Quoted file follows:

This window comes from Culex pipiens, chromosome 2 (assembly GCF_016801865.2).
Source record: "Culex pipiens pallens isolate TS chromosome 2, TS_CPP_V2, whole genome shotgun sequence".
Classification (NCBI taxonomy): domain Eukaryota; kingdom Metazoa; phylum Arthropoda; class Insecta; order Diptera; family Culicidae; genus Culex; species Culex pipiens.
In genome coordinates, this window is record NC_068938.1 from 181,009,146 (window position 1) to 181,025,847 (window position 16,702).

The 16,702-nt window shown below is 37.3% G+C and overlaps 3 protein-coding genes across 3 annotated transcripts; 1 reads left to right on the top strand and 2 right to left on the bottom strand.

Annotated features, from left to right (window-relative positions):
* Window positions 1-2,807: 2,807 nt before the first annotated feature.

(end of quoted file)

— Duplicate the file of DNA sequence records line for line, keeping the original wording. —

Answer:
This window comes from Culex pipiens, chromosome 2 (assembly GCF_016801865.2).
Source record: "Culex pipiens pallens isolate TS chromosome 2, TS_CPP_V2, whole genome shotgun sequence".
Classification (NCBI taxonomy): domain Eukaryota; kingdom Metazoa; phylum Arthropoda; class Insecta; order Diptera; family Culicidae; genus Culex; species Culex pipiens.
In genome coordinates, this window is record NC_068938.1 from 181,009,146 (window position 1) to 181,025,847 (window position 16,702).

The 16,702-nt window shown below is 37.3% G+C and overlaps 3 protein-coding genes across 3 annotated transcripts; 1 reads left to right on the top strand and 2 right to left on the bottom strand.

Annotated features, from left to right (window-relative positions):
* Window positions 1-2,807: 2,807 nt before the first annotated feature.